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The Lakers are looking for more centers, don’t want to overtax Anthony Davis at the 5

Lakers big man Anthony Davis will spend most of his minutes at the 4 again this season, even after his success at center during the playoffs.

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Toronto Raptors v Los Angeles Lakers Photo by Harry How/Getty Images

Last season, Anthony Davis played 60% of his minutes at power forward in the regular season, which was the most minutes he’s played at power forward since the 2014-15 season, according to Basketball Reference. In the NBA playoffs, that number dropped to 40% — with the other 60% of his minutes coming at center — but that doesn’t mean Davis at center is the new normal for the Lakers.

According to Dave McMenamin of ESPN, the Lakers once again made the center position a priority in free agency because they want to continue to play Davis at power forward during the regular season:

Even though Davis is more than capable at center and played the position plenty during the Lakers’ postseason run, sources told ESPN that it remains a priority for L.A.’s front office to fill the roster with other reliable centers so that Davis doesn’t have to bear the brunt of the 5 position during the arduous regular season.

The Lakers won’t be able to rotate Dwight Howard and JaVale McGee like they did last season, as Howard signed with the Philadelphia 76ers and McGee was traded to the Cleveland Cavaliers, but they will have enough talent at center to keep Davis at the 4 for the entirety of the regular season, health and matchups permitting.

Not only were they able to sign Montrezl Harrell — the 2019-20 Sixth Man of the Year — to a two-year deal using the full mid-level exception, but they were also able to lure Marc Gasol from the Toronto Raptors for the veteran’s minimum. They’re not as big, but they’re just as talented, if not more talented, in the frontcourt.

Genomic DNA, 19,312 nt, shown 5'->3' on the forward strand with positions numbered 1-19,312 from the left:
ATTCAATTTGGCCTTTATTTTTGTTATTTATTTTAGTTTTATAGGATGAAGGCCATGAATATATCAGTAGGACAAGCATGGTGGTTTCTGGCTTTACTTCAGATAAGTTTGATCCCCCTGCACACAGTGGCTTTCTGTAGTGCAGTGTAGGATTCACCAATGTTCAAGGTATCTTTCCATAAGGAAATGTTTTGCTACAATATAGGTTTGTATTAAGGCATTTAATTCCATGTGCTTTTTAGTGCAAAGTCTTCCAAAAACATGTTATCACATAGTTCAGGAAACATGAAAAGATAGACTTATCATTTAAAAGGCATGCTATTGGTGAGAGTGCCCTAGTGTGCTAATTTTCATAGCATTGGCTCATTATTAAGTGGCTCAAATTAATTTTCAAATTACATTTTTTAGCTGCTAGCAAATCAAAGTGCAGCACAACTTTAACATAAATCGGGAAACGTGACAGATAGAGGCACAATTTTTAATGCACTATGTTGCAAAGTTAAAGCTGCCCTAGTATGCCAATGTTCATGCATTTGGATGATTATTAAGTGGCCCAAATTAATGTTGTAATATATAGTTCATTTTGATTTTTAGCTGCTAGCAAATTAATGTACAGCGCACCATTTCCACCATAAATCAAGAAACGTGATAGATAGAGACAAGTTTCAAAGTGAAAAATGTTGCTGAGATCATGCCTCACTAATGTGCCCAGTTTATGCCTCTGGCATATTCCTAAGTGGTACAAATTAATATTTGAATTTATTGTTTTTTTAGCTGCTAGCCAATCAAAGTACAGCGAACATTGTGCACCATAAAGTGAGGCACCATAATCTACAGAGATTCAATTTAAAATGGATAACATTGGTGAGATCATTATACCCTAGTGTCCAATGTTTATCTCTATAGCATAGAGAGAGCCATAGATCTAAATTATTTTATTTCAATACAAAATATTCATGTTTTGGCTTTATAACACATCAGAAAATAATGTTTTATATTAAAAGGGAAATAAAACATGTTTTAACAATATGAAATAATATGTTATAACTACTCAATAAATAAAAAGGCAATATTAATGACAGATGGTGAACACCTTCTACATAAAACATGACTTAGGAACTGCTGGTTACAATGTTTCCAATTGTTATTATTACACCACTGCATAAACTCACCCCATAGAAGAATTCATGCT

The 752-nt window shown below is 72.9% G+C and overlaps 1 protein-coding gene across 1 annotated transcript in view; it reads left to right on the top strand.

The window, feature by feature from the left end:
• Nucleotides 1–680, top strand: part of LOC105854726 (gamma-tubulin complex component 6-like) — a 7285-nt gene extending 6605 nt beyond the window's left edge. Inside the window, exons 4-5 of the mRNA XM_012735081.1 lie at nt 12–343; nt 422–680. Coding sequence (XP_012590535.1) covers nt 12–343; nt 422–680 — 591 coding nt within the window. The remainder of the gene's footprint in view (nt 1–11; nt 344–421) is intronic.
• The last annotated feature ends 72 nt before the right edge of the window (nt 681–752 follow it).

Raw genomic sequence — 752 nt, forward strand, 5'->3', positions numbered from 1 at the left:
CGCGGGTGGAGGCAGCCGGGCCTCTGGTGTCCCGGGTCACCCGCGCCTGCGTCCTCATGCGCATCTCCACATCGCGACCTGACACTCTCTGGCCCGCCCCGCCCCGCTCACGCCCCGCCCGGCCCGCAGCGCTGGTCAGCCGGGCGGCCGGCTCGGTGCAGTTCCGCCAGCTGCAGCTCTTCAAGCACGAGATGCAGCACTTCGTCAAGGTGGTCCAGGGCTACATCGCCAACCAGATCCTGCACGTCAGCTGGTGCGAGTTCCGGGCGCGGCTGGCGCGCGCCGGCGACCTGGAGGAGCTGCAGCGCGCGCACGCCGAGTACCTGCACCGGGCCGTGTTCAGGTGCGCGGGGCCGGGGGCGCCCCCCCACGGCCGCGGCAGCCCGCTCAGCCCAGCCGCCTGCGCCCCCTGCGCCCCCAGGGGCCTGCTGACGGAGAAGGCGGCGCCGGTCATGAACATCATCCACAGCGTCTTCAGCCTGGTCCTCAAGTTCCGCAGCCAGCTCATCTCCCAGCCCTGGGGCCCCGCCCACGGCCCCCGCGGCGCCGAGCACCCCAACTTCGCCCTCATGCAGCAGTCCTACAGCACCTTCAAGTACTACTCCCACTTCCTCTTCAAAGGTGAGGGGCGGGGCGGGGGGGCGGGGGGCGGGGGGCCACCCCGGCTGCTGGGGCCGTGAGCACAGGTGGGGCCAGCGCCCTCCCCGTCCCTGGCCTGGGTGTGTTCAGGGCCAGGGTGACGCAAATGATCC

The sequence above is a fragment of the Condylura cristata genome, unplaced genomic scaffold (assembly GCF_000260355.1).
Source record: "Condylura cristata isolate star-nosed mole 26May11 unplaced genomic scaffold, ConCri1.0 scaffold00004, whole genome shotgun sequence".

If the Lakers want to add another big man to their rotation, they should take a hard look at two hometown kids: Dewayne Dedmon and Taj Gibson. Dedmon and Gibson weren’t especially productive last season, but there’s a good chance they will look more like the best versions of themselves on a championship-contending team, as opposed to teams like the Sacramento Kings and New York Knicks, respectively.

Ultimately, though, whoever the Lakers sign going forward will just be insurance for the players that they already have, and that’s a testament to how important the front office viewed the center position this offseason. If Davis didn’t know before, he should know now that the Lakers are committed to taking care of him. All that’s left is for him to put pen to paper and officially re-sign.

For more Lakers talk, subscribe to the Silver Screen and Roll podcast feed on iTunes, Spotify, Stitcher or Google Podcasts. You can follow this author on Twitter at @RadRivas.

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